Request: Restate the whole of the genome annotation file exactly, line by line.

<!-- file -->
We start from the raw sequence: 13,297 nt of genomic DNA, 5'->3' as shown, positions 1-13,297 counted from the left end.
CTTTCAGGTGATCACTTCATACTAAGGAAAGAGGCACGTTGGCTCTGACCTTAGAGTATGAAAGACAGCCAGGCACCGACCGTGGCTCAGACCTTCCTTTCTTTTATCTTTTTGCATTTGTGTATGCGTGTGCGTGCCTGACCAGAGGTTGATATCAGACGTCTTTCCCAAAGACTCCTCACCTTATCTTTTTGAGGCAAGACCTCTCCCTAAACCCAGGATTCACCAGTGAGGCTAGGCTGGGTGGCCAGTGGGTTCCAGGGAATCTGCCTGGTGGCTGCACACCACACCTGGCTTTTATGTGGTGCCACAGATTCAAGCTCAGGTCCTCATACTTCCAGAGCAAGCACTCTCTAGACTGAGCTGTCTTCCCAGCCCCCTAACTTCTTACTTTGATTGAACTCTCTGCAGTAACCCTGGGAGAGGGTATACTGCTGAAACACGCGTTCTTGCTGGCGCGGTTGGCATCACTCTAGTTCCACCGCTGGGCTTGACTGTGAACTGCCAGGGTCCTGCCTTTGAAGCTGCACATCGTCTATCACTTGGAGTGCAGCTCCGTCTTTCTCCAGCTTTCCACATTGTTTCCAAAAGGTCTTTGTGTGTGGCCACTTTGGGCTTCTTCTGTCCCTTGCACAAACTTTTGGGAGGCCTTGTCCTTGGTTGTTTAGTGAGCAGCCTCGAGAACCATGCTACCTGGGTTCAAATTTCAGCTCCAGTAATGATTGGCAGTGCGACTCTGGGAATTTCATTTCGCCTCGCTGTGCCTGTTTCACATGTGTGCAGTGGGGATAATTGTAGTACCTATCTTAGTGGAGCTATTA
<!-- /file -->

We start from the raw sequence: 13,297 nt of genomic DNA, 5'->3' as shown, positions 1-13,297 counted from the left end.
CTTTCAGGTGATCACTTCATACTAAGGAAAGAGGCACGTTGGCTCTGACCTTAGAGTATGAAAGACAGCCAGGCACCGACCGTGGCTCAGACCTTCCTTTCTTTTATCTTTTTGCATTTGTGTATGCGTGTGCGTGCCTGACCAGAGGTTGATATCAGACGTCTTTCCCAAAGACTCCTCACCTTATCTTTTTGAGGCAAGACCTCTCCCTAAACCCAGGATTCACCAGTGAGGCTAGGCTGGGTGGCCAGTGGGTTCCAGGGAATCTGCCTGGTGGCTGCACACCACACCTGGCTTTTATGTGGTGCCACAGATTCAAGCTCAGGTCCTCATACTTCCAGAGCAAGCACTCTCTAGACTGAGCTGTCTTCCCAGCCCCCTAACTTCTTACTTTGATTGAACTCTCTGCAGTAACCCTGGGAGAGGGTATACTGCTGAAACACGCGTTCTTGCTGGCGCGGTTGGCATCACTCTAGTTCCACCGCTGGGCTTGACTGTGAACTGCCAGGGTCCTGCCTTTGAAGCTGCACATCGTCTATCACTTGGAGTGCAGCTCCGTCTTTCTCCAGCTTTCCACATTGTTTCCAAAAGGTCTTTGTGTGTGGCCACTTTGGGCTTCTTCTGTCCCTTGCACAAACTTTTGGGAGGCCTTGTCCTTGGTTGTTTAGTGAGCAGCCTCGAGAACCATGCTACCTGGGTTCAAATTTCAGCTCCAGTAATGATTGGCAGTGCGACTCTGGGAATTTCATTTCGCCTCGCTGTGCCTGTTTCACATGTGTGCAGTGGGGATAATTGTAGTACCTATCTTAGTGGAGCTATTA